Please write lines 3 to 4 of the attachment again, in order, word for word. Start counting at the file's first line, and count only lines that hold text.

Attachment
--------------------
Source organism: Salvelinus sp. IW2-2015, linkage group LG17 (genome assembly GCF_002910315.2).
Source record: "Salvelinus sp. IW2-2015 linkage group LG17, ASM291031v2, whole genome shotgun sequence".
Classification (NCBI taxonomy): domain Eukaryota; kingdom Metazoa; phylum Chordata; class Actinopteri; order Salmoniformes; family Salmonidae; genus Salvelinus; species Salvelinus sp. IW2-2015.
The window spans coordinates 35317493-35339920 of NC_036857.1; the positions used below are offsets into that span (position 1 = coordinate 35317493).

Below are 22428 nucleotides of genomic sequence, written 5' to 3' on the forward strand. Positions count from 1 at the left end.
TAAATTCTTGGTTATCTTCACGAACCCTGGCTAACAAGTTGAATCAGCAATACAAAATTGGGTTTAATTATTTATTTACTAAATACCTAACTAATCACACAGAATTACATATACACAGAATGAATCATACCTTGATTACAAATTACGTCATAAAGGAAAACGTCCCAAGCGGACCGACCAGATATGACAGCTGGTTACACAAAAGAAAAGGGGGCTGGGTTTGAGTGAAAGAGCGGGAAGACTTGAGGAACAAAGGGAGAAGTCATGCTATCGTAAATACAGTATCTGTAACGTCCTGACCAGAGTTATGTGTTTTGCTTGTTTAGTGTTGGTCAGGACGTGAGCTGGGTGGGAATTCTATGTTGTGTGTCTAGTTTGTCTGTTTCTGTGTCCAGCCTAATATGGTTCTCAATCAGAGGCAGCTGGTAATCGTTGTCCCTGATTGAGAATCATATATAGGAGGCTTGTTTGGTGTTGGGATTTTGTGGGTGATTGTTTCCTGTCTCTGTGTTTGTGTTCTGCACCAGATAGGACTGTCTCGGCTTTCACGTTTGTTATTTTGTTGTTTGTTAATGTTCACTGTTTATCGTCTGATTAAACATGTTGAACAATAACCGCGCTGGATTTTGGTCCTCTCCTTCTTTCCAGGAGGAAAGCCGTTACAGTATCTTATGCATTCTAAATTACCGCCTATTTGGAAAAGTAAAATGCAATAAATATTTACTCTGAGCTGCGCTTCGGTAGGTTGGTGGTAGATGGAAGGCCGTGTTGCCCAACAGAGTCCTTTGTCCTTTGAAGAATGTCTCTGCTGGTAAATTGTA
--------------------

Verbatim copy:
Classification (NCBI taxonomy): domain Eukaryota; kingdom Metazoa; phylum Chordata; class Actinopteri; order Salmoniformes; family Salmonidae; genus Salvelinus; species Salvelinus sp. IW2-2015.
The window spans coordinates 35317493-35339920 of NC_036857.1; the positions used below are offsets into that span (position 1 = coordinate 35317493).